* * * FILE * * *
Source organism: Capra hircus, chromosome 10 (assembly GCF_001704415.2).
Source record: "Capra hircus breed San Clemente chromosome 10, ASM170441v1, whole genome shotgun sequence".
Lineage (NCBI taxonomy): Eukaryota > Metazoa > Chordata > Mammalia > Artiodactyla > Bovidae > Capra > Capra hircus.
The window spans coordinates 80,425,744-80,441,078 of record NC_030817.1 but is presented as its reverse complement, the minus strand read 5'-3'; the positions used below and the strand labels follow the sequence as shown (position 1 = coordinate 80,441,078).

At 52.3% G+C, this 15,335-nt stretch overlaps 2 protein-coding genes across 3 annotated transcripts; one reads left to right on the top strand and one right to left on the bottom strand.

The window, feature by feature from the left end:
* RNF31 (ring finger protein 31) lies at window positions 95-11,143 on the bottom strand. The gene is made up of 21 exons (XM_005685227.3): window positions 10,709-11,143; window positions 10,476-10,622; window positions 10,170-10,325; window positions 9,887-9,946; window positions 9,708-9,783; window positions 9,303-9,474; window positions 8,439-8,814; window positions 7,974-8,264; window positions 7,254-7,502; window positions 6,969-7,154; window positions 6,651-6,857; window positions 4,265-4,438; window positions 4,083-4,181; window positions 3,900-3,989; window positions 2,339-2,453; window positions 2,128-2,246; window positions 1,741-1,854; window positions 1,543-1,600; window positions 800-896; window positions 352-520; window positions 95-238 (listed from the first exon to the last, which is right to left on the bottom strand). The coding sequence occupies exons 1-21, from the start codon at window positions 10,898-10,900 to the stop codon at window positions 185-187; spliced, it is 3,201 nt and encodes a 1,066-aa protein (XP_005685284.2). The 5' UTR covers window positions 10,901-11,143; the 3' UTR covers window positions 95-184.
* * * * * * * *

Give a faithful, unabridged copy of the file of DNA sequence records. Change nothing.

Source organism: Capra hircus, chromosome 10 (assembly GCF_001704415.2).
Source record: "Capra hircus breed San Clemente chromosome 10, ASM170441v1, whole genome shotgun sequence".
Lineage (NCBI taxonomy): Eukaryota > Metazoa > Chordata > Mammalia > Artiodactyla > Bovidae > Capra > Capra hircus.
The window spans coordinates 80,425,744-80,441,078 of record NC_030817.1 but is presented as its reverse complement, the minus strand read 5'-3'; the positions used below and the strand labels follow the sequence as shown (position 1 = coordinate 80,441,078).

At 52.3% G+C, this 15,335-nt stretch overlaps 2 protein-coding genes across 3 annotated transcripts; one reads left to right on the top strand and one right to left on the bottom strand.

The window, feature by feature from the left end:
* RNF31 (ring finger protein 31) lies at window positions 95-11,143 on the bottom strand. The gene is made up of 21 exons (XM_005685227.3): window positions 10,709-11,143; window positions 10,476-10,622; window positions 10,170-10,325; window positions 9,887-9,946; window positions 9,708-9,783; window positions 9,303-9,474; window positions 8,439-8,814; window positions 7,974-8,264; window positions 7,254-7,502; window positions 6,969-7,154; window positions 6,651-6,857; window positions 4,265-4,438; window positions 4,083-4,181; window positions 3,900-3,989; window positions 2,339-2,453; window positions 2,128-2,246; window positions 1,741-1,854; window positions 1,543-1,600; window positions 800-896; window positions 352-520; window positions 95-238 (listed from the first exon to the last, which is right to left on the bottom strand). The coding sequence occupies exons 1-21, from the start codon at window positions 10,898-10,900 to the stop codon at window positions 185-187; spliced, it is 3,201 nt and encodes a 1,066-aa protein (XP_005685284.2). The 5' UTR covers window positions 10,901-11,143; the 3' UTR covers window positions 95-184.